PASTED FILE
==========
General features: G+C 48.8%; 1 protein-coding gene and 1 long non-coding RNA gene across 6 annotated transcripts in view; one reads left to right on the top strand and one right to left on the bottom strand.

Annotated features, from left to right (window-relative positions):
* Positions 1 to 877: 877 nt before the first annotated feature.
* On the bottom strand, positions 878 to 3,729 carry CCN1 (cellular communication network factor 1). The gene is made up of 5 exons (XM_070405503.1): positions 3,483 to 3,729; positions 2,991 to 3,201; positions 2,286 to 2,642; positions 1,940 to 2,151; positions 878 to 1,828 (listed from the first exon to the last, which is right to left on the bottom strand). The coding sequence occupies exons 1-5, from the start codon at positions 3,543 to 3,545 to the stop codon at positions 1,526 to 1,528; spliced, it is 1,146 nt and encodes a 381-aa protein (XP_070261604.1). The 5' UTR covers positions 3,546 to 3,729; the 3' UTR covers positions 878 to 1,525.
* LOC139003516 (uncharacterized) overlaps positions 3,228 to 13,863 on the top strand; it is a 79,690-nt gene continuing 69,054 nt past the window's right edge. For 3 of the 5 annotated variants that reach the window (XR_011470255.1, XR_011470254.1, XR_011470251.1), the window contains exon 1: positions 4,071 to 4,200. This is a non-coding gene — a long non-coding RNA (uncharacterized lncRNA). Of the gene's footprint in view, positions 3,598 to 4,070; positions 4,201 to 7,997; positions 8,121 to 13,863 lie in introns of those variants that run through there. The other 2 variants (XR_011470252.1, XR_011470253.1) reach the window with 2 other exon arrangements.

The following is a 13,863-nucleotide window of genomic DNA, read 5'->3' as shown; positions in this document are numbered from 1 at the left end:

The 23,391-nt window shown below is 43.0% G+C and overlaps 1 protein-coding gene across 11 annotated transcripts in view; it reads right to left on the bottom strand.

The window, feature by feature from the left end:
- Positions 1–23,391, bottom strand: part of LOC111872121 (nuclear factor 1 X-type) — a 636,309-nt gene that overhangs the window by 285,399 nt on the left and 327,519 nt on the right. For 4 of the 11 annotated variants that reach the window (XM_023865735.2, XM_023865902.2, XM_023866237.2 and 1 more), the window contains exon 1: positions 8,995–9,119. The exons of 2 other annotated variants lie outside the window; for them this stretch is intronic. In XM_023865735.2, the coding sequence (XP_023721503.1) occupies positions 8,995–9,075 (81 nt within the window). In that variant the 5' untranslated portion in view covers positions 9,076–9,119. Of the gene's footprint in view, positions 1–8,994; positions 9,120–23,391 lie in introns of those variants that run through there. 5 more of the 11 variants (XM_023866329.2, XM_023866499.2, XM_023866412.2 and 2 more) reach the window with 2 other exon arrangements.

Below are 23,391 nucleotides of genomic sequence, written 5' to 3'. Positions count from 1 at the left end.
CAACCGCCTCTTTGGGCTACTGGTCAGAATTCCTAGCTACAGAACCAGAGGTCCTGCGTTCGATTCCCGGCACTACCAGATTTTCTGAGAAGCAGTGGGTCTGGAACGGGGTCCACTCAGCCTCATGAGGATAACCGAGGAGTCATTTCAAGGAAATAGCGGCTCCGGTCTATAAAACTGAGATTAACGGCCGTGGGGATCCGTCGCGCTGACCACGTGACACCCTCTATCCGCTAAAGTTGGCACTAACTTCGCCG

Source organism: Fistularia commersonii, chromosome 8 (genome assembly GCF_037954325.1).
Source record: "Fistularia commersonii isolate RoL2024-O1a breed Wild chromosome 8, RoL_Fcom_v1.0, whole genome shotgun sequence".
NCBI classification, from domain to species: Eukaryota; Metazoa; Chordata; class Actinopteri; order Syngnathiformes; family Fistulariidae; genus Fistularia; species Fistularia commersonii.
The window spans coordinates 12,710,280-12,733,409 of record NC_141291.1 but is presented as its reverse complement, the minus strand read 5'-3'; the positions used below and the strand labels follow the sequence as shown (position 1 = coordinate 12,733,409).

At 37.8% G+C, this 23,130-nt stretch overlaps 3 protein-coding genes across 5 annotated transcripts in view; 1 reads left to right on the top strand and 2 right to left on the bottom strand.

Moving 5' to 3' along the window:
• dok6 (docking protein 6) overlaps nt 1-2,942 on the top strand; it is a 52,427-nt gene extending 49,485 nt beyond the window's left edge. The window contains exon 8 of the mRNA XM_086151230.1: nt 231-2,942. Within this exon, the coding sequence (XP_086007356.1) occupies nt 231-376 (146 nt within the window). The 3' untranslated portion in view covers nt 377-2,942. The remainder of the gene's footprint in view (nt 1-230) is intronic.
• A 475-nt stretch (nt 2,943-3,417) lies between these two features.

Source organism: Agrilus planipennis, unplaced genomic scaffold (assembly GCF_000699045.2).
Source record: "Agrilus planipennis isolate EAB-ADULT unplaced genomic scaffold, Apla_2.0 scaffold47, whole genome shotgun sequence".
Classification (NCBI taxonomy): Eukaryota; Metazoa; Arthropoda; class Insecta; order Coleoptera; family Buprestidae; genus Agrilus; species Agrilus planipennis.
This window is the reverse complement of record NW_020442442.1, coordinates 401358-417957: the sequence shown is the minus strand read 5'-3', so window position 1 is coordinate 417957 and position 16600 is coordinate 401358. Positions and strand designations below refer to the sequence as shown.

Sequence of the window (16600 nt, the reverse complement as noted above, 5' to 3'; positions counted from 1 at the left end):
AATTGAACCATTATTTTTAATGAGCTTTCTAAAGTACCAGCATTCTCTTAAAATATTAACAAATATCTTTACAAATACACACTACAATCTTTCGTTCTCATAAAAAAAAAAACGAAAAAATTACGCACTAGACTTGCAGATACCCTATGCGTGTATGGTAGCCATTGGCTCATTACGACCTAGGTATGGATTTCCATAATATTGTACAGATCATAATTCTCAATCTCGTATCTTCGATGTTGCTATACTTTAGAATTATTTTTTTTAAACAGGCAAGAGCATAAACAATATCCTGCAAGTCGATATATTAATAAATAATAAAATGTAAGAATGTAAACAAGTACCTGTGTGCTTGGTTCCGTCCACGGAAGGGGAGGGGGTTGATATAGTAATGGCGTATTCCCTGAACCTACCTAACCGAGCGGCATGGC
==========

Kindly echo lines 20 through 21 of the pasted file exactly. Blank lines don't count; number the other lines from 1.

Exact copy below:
Source organism: Agrilus planipennis, unplaced genomic scaffold (assembly GCF_000699045.2).
Source record: "Agrilus planipennis isolate EAB-ADULT unplaced genomic scaffold, Apla_2.0 scaffold47, whole genome shotgun sequence".